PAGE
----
Berkeley voters overwhelmingly support reducing the influence of money in politics. We also aspire to a political system marked by civil discourse focused on real policy differences. Everyone seems unhappy with the role of money and the tone of the discourse in this campaign, both nationally and locally. So how did we get here and why do candidates feel that negativity is a necessary element of campaigns? My argument is that Berkeley voters, just like voters in the country as a whole, get what they deserve.

Have you ever asked yourself why money plays such a big role in politics? The answer is simple: It works. Political ads and mailers work because people are influenced by them. And they are influenced by them because voters are poorly informed. For democracy to function well, voters have to pay attention and be well informed on an ongoing basis. Our founding fathers knew this. John Adams was adamant that our new democracy would only function if the electorate was well informed, and paid attention to politics. For this reason, he was a strong proponent of public education.

I grew up in Norway and we have a very different attitude towards political discourse. I love discussing politics, especially with people I disagree with. Why? Because I can learn something from them. They challenge my own positions and force me to reconsider. And they invariably reveal something about themselves. Most often, I end up respecting the person who was willing to express and defend her points of view, and find a new friend.

In Berkeley, it is not enough to parachute in for a few weeks around election time, go to some house parties, listen to nice speeches and make a snap decision. How do you know that what you are being told is true? The vast majority of Berkeley voters don’t pay much attention to local politics. . We are focused on influencing national and even global policies – not realizing that real change takes place in local communities, where we have the most influence, and where our personal actions – how we treat each other, and whether we take the time to volunteer or participate – can make the biggest difference.

Some of our politicians are very well aware of this “disparity of focus.” They know the vast majority of voters don’t follow local politics – or pay attention to the votes and positions their elected officials have taken. So whatever their tune might be on the dais, they know exactly what Berkeley voters want to hear at election time, and they say it, whether or not it reflects their actual beliefs, positions or votes.   That is why many voters are left wondering: what’s the difference between one candidate and another? They all sing the same tune at election time. They all claim to be “progressives” who care about displacement, the environment and the homeless. That election rhetoric, however, masks very significant differences in policy positions and records on the Council, on Boards and in the community.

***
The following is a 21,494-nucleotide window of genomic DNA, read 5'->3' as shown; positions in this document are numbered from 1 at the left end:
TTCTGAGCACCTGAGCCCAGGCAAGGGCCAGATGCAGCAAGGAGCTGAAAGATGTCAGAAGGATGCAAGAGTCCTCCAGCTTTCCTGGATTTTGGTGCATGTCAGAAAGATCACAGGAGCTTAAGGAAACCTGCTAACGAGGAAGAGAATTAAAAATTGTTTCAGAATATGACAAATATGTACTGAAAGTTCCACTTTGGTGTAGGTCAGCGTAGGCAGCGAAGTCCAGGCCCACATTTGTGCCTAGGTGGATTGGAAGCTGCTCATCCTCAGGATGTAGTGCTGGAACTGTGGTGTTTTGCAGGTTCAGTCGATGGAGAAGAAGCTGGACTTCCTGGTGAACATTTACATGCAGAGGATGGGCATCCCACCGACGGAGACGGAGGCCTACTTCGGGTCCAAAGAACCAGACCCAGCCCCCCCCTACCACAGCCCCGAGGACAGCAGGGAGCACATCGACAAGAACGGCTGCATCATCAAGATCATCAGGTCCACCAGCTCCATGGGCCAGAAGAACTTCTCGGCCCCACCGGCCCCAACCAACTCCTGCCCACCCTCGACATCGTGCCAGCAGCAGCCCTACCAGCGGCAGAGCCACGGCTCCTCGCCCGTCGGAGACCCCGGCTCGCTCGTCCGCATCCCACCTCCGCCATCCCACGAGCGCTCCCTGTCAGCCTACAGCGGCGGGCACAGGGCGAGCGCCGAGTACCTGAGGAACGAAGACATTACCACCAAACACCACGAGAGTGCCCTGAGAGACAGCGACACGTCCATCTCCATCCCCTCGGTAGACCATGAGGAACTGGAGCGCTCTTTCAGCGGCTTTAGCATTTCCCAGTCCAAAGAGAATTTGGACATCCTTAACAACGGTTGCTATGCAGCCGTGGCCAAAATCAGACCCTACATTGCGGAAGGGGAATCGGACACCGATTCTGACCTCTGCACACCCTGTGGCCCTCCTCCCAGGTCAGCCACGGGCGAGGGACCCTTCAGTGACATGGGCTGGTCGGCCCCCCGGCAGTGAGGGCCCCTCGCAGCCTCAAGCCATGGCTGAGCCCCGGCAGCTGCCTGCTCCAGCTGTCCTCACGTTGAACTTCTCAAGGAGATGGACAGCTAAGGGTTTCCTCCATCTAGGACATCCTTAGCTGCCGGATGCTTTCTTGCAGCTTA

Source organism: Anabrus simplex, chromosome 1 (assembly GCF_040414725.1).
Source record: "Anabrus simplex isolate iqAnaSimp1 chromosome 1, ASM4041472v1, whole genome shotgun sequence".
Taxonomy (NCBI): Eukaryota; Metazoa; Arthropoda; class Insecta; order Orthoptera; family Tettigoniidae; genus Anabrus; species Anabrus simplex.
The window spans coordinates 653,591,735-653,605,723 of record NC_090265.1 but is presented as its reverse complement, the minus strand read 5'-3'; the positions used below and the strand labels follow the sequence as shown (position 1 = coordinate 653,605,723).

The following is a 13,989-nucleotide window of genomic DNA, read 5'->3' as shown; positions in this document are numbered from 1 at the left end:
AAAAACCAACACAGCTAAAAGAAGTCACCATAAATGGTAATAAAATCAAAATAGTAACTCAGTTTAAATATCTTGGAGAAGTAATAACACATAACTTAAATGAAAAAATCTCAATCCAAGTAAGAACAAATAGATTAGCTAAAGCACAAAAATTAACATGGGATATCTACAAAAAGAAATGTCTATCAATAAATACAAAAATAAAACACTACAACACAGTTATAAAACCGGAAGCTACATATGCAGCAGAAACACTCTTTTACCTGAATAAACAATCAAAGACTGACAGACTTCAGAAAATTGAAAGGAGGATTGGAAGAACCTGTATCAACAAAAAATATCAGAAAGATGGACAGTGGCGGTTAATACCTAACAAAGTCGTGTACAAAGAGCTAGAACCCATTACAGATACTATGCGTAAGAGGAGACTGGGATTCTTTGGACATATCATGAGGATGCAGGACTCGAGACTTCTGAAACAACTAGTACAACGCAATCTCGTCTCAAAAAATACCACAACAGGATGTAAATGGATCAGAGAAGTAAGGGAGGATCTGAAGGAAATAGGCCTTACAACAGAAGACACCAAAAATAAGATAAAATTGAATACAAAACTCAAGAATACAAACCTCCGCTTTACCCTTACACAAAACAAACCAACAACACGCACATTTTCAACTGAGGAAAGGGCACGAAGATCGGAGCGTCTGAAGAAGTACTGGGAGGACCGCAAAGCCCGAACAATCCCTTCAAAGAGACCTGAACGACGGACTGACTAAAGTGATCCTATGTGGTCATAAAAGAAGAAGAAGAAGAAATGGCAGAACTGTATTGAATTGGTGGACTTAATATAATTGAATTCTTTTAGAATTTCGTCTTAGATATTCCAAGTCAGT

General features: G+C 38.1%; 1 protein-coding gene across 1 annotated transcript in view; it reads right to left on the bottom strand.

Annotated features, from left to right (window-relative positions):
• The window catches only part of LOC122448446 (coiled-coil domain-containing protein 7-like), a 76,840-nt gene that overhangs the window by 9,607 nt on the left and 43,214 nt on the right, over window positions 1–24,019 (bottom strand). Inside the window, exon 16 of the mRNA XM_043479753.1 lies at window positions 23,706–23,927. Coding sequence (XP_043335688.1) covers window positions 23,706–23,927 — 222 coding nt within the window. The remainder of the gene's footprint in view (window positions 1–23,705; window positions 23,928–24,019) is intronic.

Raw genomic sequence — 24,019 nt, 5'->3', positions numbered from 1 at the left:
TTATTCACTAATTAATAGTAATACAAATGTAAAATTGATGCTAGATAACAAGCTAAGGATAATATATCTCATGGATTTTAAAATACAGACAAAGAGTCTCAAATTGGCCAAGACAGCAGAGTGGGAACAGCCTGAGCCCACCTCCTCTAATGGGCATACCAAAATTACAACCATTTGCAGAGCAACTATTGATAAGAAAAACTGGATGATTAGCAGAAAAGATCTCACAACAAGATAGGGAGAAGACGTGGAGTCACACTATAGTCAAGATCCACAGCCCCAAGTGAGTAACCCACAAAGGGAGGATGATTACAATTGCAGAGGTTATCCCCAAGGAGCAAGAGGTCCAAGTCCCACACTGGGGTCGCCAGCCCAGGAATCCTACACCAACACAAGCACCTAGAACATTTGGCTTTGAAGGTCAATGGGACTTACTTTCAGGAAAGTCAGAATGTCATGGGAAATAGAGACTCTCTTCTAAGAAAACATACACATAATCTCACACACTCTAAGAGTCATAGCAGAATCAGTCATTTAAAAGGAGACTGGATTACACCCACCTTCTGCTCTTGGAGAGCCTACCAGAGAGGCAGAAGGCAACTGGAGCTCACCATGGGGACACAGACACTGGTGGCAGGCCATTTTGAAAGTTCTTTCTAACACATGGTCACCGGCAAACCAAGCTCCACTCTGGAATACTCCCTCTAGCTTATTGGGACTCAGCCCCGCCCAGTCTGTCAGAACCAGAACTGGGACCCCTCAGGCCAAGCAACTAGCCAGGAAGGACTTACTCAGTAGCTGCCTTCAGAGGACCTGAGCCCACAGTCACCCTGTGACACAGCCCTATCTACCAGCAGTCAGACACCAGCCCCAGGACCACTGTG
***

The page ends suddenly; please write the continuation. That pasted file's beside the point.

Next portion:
We also like to believe that all our elected officials are good, honest people who represent the community, and no one else. We are so smart and discerning, we would never elect someone with less than stellar ethics, right? We are therefore inherently skeptical of anyone who would point out the flaws – or transgressions — of our elected officials or candidates.

As a result, local candidates are often left with no choice. Stay positive and nice and sound just like the other candidate (who is singing the required song, whether or not he believes the lyrics), with no chance to break through to voters and point out real differences. Or, point out the actual policy differences, voting records and funders/supporters of the opposing candidate, and be branded a “negative campaigner.”

Regardless of whether your candidate in this election wins or loses, I implore you to pay attention to what goes on locally, well after the election. Remember to “think globally, act locally.” Let’s roll up our sleeves and get involved, participate, and make a difference — right here in Berkeley. And please engage in real discourse with your neighbors, especially those who have a yard sign for someone you did not support. You just might make a new friend! If we can do better in Berkeley by being more engaged locally, there’s hope for positive change everywhere.

Berkeleyside welcomes submissions of op-ed articles. We ask that we are given first refusal to publish. Topics should be Berkeley-related, local authors are preferred, and we don’t publish anonymous pieces. We also ask that the op-eds are grounded in facts, not speculation or unsubstantiated accusations. Email submissions as Word or Google documents or embedded in the email to The recommended length is 600-1,200 words. Please include your name and a one-line bio that includes full, relevant disclosures. Berkeleyside will publish op-ed pieces at its discretion.

Eric Bjerkholt is a longtime North Berkeley resident and a recently naturalized U.S. citizen. He is married to Sophie Hahn who is running for City Council in Berkeley’s District 5.
Eric Bjerkholt is a longtime North Berkeley resident and a recently naturalized U.S. citizen. He is married to Sophie Hahn who is running for City Council in Berkeley’s District 5.